The folks at Please Rob Me (PRM) claim to be privacy advocates, saying that their goal is to raise awareness on the dangers associated with using sites like Foursquare, Loopt and Brightkite. By telling everyone on the World Wild Web where you are, you’re also telling them where you’re not — namely, home. You might think that PRM is well-intentioned in its quest to keep people safe, but the means by which they do it are highly questionable.
Before Twitter disabled their account, PRM would re-tweet Foursquare check-ins, seemingly at random. The tweets would look something like this:
@pleaserobme: @KirstieAlley just checked in at Krispy Kreme, 1111 Wilshire Blvd, Hollywood, CA.
With the Twitter account gone, they now have a live feed of Foursquare user tweets streaming directly on their homepage. It’s a smorgasbord for the would-be criminals PRM claims it wants to protect you from. In fact, they have a disclaimer which says “our intention is not, and never has been, to have people burgled”. But they sure have a funny way of showing it.
Their tactics aren’t the way to prevent victimization, but quite the opposite. It’s like causing a car collision to prove a point about auto safety or running a third-party candidacy for President. These all have unintentionally calamitous outcomes causing harm rather than good. I’m not really sure what the true motivations of PRM are, but whatever it is, it stinks.
Be that as it may, and I’m loathe to admit this, I think they may have driven their point home with me. I have no way of proving that “Roy The Concerned Citizen” is affiliated with PRM, but he was an effective messenger. This whole has actually made me re-think using these kinds of applications. Maybe it isn’t such a good idea to let the entire world know where I am at any given second. Other than it being used as an alibi in a criminal trial, I can’t see much real advantage to being a walking GPS unit.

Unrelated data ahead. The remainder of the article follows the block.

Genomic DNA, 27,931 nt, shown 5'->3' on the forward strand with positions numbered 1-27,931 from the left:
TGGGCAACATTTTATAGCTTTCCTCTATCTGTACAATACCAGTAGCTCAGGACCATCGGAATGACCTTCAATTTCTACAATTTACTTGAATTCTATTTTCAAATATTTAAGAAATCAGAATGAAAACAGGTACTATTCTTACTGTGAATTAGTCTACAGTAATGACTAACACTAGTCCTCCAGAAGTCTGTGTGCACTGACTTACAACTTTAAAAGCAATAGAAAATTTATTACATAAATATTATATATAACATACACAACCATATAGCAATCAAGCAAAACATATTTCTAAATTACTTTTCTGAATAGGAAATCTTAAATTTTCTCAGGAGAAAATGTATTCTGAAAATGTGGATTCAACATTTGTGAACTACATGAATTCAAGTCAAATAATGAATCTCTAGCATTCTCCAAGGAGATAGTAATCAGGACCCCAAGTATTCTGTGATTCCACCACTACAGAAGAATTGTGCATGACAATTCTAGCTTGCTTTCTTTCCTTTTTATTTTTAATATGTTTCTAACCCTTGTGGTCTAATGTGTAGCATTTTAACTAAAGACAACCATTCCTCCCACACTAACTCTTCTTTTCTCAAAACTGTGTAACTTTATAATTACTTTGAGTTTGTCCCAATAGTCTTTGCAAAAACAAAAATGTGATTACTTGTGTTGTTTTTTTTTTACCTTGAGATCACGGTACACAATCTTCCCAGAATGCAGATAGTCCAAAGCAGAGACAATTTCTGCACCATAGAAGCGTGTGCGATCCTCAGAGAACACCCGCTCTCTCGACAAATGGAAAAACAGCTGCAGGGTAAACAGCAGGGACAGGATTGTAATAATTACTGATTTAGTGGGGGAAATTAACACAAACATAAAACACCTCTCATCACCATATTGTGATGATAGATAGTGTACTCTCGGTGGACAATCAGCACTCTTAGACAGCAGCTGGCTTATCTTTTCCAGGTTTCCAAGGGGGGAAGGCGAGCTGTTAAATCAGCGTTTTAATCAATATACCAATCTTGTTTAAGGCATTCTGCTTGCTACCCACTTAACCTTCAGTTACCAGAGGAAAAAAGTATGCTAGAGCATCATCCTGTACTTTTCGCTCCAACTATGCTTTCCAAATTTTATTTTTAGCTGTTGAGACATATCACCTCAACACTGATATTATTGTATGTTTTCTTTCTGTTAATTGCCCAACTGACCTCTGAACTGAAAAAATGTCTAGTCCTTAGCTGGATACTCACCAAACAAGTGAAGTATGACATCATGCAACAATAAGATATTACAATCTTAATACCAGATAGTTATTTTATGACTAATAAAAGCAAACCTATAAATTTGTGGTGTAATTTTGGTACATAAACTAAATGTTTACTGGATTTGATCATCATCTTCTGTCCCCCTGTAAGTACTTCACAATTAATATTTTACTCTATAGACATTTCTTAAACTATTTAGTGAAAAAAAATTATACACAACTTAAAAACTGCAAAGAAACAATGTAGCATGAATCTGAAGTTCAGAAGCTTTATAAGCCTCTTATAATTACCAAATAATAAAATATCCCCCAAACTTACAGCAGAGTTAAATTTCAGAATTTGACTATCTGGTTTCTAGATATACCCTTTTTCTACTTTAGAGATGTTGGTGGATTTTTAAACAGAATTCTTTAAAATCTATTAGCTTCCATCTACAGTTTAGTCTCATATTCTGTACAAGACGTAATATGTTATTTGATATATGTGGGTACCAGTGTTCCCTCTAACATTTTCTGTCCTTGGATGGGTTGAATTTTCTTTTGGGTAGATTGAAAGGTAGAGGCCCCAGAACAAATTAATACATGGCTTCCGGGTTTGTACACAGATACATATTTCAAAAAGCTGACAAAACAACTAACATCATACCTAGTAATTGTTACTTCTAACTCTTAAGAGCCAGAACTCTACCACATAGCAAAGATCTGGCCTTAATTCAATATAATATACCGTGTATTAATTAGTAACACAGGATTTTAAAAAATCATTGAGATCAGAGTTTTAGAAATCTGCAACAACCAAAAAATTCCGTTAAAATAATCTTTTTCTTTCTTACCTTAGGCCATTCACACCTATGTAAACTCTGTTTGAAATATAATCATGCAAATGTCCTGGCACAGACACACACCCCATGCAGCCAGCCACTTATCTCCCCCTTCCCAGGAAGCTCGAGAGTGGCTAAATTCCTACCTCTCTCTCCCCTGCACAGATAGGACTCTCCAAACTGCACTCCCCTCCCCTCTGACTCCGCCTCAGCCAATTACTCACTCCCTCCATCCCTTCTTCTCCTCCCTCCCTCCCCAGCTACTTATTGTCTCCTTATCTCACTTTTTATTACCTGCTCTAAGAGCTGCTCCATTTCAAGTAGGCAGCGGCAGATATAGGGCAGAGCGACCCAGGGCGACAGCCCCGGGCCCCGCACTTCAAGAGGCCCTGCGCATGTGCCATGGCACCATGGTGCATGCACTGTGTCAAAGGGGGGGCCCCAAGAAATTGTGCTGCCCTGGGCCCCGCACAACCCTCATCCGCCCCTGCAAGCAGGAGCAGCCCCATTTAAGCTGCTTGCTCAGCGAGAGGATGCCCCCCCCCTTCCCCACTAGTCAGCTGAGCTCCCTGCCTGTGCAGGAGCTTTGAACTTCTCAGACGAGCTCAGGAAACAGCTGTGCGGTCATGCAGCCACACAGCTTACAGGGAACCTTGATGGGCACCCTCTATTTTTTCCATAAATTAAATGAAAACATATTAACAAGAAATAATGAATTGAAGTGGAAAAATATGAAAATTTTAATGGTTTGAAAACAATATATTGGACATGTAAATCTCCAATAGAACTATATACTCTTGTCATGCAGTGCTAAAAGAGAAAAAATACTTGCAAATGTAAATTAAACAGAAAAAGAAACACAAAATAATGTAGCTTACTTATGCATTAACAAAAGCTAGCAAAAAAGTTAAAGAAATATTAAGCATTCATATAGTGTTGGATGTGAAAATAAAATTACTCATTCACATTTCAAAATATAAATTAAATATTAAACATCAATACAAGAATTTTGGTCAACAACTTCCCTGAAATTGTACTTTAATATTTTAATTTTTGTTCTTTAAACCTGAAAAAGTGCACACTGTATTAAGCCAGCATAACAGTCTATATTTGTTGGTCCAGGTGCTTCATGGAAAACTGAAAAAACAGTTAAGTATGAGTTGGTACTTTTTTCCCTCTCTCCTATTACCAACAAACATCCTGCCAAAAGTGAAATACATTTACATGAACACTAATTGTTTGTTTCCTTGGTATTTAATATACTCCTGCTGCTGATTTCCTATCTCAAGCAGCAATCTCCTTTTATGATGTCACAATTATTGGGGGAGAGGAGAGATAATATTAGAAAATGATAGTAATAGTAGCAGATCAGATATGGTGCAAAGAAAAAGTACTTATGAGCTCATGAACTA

Before my interaction with “Roy”, I think I had a healthy amount of cautious paranoia. I have an unlisted telephone number, I don’t make my home address available online or in print. I thought I was as private as the next guy. But the truth is, I don’t usually shred all my papers before throwing them away. The only secrets someone rooting through my trash is likely to discover is that I eat way too many Hot Pockets.
I refuse to let this situation turn me into some black helicopter-fearing, tin foil hat-wearing, irrational kook who thinks everyone is out to steal his stuff or identity. Honestly, I don’t really have much stuff worth stealing. And as far as my identity goes, I think I’d actually feel sorry for someone trying to use my Social Security Number. I doubt they’ve have any more luck with it than I have.
Like I said, I think there was something more than a poorly planned caper going on with “Roy”. There was definitely some recording taking place and I suspect I was not the first person to get a phone call like this. I wonder how many people actually fell for this bit. How many overly excitable victims, in a moment of panic, blurted out their home address to a stranger on the telephone? I suspect these are the same sorts of people who get caught up in those Nigerian email scams.
Facebook founder, Mark Zuckerberg, recently remarked that “the age of privacy is over”. It’s an infuriating statement but it’s essentially true. In all fairness, privacy is a two-way street. No one made us join Facebook or Twitter or anything else. We willingly became the coal for these data miners.
For those of us who came of age, technologically speaking, in the Web 2.0 Era, it may be too late to cancel, delete or otherwise redact what’s out there. Basically we have to deal with cards we’ve dealt ourselves. One could argue that if you choose to live your life in public you don’t get to control what other people do with this public information. You can, however, choose how much of it to put out there.